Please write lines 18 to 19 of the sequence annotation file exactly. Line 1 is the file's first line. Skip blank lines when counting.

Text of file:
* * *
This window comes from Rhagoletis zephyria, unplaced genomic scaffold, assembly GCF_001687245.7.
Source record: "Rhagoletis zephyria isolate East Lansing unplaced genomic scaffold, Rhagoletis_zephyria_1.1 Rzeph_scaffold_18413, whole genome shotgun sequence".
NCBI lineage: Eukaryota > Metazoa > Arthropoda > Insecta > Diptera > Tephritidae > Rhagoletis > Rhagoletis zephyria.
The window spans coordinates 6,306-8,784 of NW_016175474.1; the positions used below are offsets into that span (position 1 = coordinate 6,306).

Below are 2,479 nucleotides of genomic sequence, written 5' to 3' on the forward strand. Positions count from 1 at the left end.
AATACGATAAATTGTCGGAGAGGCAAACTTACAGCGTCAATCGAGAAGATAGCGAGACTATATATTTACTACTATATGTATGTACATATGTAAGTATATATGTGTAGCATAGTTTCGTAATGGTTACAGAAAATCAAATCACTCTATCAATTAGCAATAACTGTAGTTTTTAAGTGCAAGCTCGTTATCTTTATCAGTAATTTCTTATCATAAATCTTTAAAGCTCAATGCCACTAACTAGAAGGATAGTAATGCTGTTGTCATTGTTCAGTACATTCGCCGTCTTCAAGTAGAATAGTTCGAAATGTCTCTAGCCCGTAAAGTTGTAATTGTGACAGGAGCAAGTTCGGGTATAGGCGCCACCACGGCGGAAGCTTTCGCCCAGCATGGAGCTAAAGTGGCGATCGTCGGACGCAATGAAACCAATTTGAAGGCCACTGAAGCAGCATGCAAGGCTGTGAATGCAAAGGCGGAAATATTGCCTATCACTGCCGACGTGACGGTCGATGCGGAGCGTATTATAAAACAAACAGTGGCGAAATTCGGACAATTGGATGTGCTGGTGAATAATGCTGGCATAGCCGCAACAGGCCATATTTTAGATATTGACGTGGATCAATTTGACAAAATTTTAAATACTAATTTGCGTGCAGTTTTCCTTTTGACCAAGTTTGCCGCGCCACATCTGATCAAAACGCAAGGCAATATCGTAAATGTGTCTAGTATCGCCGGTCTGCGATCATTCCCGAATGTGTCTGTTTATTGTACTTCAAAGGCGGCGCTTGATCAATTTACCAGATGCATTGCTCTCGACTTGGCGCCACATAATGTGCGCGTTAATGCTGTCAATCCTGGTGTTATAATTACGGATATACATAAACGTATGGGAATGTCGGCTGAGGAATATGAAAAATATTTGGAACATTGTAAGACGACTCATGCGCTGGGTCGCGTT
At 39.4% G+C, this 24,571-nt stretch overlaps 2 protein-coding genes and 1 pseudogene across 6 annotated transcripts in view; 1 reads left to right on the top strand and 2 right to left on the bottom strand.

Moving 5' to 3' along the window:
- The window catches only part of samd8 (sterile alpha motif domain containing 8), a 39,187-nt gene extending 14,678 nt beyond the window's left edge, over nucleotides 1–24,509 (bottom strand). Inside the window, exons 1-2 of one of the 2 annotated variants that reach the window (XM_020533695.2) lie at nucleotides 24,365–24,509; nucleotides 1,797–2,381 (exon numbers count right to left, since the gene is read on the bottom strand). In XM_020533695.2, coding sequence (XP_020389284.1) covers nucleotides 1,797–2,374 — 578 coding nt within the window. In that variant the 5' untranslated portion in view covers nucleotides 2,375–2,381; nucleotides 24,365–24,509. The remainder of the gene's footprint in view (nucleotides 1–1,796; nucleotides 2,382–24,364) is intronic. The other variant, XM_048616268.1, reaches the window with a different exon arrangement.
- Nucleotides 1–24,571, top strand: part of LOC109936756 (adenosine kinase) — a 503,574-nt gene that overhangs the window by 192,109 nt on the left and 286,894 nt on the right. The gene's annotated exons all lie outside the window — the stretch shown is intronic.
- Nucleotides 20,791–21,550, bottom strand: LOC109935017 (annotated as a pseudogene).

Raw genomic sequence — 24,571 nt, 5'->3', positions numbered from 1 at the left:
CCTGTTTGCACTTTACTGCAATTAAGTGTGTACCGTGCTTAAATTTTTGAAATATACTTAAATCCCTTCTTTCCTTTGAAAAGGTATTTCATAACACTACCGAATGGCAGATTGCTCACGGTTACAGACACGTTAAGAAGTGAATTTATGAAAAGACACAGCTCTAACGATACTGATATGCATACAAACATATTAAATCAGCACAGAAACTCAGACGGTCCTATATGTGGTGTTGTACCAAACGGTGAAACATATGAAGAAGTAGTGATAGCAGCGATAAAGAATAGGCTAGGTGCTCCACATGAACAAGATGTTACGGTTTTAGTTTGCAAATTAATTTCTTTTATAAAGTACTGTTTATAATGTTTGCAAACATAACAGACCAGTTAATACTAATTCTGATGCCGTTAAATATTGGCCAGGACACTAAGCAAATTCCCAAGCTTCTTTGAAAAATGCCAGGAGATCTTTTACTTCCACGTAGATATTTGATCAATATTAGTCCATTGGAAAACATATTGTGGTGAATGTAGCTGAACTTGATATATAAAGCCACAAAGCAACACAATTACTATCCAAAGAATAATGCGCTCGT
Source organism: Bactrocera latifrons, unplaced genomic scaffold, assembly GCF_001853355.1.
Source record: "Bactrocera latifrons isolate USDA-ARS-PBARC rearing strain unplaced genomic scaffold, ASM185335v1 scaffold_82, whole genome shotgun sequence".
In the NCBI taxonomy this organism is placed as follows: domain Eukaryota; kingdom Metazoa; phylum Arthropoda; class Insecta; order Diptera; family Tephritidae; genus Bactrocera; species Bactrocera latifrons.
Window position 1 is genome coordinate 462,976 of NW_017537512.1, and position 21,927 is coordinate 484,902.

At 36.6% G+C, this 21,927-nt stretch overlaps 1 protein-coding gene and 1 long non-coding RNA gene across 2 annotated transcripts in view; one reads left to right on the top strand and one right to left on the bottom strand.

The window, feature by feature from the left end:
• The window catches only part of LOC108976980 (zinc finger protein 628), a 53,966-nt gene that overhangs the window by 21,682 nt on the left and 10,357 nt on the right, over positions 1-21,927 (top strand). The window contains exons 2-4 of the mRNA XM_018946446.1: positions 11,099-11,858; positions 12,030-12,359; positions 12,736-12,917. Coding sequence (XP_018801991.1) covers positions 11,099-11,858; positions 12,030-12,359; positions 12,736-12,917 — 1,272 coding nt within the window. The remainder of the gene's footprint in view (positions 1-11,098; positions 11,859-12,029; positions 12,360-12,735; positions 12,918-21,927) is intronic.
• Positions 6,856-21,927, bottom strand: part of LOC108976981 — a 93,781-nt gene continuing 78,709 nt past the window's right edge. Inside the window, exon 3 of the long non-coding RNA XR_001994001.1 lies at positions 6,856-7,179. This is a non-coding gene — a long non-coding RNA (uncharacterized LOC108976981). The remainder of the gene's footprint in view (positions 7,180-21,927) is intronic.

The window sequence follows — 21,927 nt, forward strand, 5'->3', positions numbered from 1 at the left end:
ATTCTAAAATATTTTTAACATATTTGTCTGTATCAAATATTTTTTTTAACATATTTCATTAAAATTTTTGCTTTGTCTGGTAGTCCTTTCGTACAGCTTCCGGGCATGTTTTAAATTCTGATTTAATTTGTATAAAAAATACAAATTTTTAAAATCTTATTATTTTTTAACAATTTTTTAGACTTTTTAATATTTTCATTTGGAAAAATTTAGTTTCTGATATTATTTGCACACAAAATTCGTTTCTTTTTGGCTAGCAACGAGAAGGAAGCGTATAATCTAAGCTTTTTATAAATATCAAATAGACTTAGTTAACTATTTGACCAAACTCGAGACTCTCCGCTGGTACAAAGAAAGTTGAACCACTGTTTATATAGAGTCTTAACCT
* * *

At 36.6% G+C, this 21,927-nt stretch overlaps 1 protein-coding gene and 1 long non-coding RNA gene across 2 annotated transcripts in view; one reads left to right on the top strand and one right to left on the bottom strand.

The window, feature by feature from the left end: